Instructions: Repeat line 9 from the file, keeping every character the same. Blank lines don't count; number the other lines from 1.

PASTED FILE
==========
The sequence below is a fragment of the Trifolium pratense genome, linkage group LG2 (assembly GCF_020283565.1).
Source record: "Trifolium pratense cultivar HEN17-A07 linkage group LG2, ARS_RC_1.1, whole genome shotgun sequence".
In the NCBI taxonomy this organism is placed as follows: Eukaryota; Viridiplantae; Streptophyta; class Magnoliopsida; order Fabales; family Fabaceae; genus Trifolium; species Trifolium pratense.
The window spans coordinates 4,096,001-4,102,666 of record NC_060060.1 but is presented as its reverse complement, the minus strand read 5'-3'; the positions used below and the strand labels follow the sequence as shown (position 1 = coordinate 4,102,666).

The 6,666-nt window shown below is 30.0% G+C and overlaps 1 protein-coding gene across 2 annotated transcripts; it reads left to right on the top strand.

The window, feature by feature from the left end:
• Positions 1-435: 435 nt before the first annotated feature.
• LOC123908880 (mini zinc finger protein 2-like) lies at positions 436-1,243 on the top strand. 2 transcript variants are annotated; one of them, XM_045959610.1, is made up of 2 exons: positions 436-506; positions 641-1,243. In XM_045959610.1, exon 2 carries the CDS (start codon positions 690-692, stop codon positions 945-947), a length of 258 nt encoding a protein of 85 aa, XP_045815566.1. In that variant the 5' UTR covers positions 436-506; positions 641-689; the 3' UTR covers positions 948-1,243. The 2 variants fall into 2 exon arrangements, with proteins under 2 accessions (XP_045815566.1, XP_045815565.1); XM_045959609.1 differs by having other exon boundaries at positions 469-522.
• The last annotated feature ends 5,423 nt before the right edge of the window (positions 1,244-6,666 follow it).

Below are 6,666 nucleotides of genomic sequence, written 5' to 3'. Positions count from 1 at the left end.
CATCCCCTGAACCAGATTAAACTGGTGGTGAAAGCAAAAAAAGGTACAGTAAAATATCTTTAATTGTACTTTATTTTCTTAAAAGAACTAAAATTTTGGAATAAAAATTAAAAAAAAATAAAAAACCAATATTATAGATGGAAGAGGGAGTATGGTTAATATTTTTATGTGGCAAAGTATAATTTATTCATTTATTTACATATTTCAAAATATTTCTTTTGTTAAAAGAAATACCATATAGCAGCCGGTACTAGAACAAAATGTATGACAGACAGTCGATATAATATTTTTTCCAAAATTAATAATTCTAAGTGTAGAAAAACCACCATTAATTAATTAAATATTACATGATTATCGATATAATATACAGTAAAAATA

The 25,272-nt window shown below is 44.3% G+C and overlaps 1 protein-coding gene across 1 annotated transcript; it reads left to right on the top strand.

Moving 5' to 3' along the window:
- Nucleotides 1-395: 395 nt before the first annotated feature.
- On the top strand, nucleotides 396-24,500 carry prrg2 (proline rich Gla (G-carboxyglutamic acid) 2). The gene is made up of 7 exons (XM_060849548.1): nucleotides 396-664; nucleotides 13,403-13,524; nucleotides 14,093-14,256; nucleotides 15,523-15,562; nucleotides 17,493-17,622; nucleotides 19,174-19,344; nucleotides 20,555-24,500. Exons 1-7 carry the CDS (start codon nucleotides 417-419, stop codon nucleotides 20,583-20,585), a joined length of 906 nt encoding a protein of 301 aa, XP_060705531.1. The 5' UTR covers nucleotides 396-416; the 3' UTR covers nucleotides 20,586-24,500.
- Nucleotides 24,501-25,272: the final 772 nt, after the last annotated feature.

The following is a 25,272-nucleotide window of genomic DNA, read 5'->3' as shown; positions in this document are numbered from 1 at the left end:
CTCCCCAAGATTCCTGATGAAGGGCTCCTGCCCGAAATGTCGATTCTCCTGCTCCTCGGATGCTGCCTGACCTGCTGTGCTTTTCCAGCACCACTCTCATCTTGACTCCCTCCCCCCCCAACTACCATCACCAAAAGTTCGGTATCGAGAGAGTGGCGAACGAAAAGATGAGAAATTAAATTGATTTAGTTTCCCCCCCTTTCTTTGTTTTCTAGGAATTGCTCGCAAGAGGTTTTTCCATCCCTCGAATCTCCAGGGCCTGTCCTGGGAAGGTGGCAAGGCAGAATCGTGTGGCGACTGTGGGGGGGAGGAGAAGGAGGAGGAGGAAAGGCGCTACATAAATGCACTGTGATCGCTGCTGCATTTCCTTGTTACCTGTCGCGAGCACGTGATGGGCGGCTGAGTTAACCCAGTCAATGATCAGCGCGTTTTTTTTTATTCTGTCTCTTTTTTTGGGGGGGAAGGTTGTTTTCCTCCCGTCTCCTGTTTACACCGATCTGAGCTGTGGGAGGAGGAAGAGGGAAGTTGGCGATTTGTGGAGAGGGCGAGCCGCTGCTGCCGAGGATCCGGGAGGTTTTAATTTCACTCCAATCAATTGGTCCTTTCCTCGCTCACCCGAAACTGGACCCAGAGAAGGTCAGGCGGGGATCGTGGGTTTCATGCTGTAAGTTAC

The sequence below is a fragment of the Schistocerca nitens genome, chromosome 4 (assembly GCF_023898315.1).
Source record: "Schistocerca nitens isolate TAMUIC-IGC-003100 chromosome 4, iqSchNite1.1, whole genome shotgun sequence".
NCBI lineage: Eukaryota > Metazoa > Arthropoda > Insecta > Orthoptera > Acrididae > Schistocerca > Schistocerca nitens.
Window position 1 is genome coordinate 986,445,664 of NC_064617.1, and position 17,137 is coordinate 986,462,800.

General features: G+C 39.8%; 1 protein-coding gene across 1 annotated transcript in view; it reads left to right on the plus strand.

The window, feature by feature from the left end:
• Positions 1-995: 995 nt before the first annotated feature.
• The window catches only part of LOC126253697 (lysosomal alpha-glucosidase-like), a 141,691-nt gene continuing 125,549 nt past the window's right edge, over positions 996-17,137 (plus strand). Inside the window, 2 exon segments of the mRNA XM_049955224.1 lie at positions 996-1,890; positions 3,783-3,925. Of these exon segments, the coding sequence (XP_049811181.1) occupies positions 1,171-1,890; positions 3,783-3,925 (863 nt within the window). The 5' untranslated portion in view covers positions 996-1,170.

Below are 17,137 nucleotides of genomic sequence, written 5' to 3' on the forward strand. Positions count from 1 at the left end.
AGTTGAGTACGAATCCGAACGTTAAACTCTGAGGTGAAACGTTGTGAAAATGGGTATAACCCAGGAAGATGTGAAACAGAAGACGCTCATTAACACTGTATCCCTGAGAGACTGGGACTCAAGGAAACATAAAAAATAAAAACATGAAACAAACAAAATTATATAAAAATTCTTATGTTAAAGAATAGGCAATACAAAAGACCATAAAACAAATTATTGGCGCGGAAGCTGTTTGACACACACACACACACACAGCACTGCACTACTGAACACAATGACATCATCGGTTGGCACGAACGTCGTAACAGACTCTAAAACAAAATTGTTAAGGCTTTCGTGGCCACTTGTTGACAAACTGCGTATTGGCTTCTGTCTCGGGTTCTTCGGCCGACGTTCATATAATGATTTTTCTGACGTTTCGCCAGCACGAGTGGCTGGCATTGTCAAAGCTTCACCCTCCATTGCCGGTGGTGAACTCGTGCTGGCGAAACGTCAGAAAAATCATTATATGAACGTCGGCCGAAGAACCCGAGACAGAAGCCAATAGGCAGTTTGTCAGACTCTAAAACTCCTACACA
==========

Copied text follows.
• The last annotated feature ends 5,423 nt before the right edge of the window (positions 1,244-6,666 follow it).